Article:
Other than clearance... what is the advantage of the high 9 over a 60 (if any)? They are the same price on Currie's website.
And what is the difference in clearance?
And what is the difference in clearance?
The gear deflection on the hi9 is basically 0 when ran in front , and on a low9 when ran in rear, making the R&P stronger than a 60I think you would see jeeps that get jumped running 9s more often because an aftermarket 9 can be trussed differently than a 60. I believe the Currie 9s are lighter than the Currie 60s.
The other thing that I have read is that the ring and gear contact pattern may be better on a 9 than a 60, but I don't know this for sure.
Couldn't you just use this housing (Currie F9 housing) with a 9" 3rd member?The currie high nine 3rd member uses ford 8.8 gear. And does not have the front pinion support bearing of a normal 9 inch. Check true high 9 it cost alittle more the the currie set up but you actualy get an 9 inch ring gear.
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Currie F9 housings and all fabricated 9" housings (Spidertrax, Diamond, Ruff Stuff, Tubeworks, Dirt Tech, etc) share the same stud pattern and can bolt up to any standard 9" third members like a Strange or a Yukon.Couldn't you just use this housing (Currie F9 housing) with a 9" 3rd member?
Ok, thats what I thought. So its just Curries 3rd member that should be avoided as it uses the 8.8RG? I'm running a Currie RJ60 in the rear. Im thinking I'm going to go with an F9 in the front. I realize the gear ratios will be off slightly, but I don't think it will be a problem and I talked to a tech at Currie and he agreed that it shouldn't be an issue.Currie F9 housings and all fabricated 9" housings (Spidertrax, Diamond, Ruff Stuff, Tubeworks, Dirt Tech, etc) share the same stud pattern and can bolt up to any standard 9" third members like a Strange or a Yukon.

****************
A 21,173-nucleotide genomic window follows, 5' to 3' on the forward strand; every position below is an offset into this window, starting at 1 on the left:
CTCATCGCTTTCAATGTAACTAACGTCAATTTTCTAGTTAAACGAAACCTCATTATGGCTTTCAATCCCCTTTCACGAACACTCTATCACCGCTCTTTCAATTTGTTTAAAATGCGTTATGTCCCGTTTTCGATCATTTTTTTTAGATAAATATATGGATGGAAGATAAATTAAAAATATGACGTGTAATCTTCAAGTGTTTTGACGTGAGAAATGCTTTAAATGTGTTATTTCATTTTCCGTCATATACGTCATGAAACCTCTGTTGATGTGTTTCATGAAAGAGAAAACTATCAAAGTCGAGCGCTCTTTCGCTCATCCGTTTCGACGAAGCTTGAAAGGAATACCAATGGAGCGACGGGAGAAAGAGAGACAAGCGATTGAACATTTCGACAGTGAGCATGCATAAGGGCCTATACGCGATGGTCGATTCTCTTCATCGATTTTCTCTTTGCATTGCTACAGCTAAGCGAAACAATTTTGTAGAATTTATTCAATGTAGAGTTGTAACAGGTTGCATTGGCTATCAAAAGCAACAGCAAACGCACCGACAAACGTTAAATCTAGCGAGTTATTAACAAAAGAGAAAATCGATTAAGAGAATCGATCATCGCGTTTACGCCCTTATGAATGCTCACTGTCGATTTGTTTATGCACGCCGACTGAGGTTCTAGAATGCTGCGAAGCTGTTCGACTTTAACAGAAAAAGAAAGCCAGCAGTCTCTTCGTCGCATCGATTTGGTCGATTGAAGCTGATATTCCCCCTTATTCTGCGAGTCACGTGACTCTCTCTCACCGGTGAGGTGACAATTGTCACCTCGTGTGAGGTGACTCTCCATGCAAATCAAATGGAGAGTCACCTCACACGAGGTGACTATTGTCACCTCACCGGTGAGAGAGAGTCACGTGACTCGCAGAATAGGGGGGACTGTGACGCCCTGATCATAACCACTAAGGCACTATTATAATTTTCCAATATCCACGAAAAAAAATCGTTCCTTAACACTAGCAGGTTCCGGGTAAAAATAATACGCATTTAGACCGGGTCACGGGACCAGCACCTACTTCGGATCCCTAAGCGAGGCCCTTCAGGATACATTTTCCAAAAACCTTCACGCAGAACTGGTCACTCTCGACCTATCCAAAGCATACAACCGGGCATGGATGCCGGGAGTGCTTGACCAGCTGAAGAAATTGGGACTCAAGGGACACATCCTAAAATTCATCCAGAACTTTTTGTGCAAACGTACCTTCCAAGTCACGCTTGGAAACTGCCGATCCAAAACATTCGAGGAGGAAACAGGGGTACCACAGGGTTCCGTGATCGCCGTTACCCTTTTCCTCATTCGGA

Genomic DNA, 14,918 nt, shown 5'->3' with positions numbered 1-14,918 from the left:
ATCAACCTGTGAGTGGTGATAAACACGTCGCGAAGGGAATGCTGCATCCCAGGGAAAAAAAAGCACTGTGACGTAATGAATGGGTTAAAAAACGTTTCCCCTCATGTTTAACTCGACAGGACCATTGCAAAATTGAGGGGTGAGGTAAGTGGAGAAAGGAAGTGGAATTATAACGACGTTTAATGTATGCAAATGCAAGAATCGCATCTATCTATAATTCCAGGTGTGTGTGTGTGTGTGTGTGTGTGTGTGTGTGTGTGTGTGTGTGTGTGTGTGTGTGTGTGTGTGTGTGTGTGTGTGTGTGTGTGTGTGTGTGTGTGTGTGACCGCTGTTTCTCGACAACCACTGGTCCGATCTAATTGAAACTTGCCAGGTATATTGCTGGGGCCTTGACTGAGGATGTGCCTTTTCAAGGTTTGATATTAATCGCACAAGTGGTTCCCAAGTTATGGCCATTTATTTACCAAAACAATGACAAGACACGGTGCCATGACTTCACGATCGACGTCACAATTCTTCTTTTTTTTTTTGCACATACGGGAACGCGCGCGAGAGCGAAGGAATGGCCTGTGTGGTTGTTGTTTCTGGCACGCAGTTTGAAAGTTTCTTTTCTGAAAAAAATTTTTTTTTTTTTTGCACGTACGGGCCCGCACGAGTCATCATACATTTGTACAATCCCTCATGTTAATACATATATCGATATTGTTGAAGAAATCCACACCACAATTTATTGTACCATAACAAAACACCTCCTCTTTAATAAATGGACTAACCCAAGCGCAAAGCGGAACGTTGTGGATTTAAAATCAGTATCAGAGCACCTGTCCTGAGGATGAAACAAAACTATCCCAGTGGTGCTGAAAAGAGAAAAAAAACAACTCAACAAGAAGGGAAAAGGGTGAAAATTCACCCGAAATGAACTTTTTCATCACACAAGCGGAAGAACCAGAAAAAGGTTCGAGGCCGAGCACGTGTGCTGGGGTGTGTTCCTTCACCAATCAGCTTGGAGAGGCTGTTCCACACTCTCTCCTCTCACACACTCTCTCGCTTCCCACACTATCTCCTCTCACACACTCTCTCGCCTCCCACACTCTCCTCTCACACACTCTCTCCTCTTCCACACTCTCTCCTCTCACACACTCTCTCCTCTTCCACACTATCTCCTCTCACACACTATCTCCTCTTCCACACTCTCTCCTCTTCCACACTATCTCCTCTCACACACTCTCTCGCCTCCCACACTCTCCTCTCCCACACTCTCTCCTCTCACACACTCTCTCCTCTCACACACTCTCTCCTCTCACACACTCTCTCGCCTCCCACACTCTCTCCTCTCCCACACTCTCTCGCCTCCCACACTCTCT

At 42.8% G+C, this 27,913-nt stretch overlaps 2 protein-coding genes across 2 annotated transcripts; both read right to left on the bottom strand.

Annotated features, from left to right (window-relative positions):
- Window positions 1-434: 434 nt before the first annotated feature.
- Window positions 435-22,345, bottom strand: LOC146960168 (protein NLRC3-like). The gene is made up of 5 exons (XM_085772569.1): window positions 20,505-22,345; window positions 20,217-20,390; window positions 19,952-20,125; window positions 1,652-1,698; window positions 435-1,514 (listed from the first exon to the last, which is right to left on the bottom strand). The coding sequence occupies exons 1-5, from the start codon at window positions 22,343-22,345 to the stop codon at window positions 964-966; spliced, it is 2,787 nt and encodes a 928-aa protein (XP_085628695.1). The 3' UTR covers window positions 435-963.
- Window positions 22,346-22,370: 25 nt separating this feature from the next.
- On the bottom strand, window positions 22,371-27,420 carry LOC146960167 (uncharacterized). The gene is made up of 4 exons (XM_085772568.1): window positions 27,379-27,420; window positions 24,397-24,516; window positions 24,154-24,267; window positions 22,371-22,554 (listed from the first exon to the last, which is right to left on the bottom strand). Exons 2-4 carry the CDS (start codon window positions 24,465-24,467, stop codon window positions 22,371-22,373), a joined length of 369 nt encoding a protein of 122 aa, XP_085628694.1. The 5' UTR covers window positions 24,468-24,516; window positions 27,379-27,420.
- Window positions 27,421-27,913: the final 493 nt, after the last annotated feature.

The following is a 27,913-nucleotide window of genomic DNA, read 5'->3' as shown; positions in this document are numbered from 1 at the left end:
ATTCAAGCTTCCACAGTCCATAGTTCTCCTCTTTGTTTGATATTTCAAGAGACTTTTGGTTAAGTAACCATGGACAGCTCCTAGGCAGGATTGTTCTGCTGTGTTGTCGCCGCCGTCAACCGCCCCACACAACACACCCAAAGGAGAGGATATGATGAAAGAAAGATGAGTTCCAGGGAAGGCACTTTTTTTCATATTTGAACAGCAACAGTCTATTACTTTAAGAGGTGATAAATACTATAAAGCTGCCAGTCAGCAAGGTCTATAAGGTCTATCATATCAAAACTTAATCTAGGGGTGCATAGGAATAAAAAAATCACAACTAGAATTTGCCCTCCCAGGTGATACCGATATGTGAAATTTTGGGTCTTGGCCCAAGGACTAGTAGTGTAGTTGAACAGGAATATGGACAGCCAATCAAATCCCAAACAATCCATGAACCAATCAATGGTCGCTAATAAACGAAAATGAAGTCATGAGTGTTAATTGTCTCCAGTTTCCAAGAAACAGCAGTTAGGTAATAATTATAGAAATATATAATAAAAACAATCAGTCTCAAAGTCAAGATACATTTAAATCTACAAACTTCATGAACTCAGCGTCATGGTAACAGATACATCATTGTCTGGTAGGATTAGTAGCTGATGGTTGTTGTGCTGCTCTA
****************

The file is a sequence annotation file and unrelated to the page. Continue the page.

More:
Yeah thats the way I understood it to be on the ratios too. As long as you're in the next closest number up or down you should be ok. And seeing as I'm probably never going to be in 4wd on pavement anyways (unless I go up to the mountains and have trouble in snow) It really shouldn't be an issue (Ill also have manual hubs when I do the front axle).Currie's HIGH PINION third member is the only one that uses the 8.8. They contract with Strange Engineering (I think) to produce a low pinion case that accepts the across the board standard 9" gears. Ford occasionally dropped a tooth out of their ring gear to create better engagement, that's why they have those funky ratios like 4.86, 5.14, and 5.43s. I can't remember the margin percentage but I think numerically it is +/- 0.04 on the ratio. So if you keep 4.88 like your sig says, you should be fine with anything from 4.84 to 4.92....but I'm no expert, so make sure you double check that one with a non-web wheeler like me lol.
I talked to an old ARB tech and he has had a lot of luck extending the life of the RD99 by running bigger gauge airline and a higher PSI than ARB directions recommend. Somewhere in the 150PSI range depending on your setup. He told me a lot of failures he saw were from crimped air lines, which doesn't let the collar engage fully or lets it slip out and then they slip and grind each other to holy hell.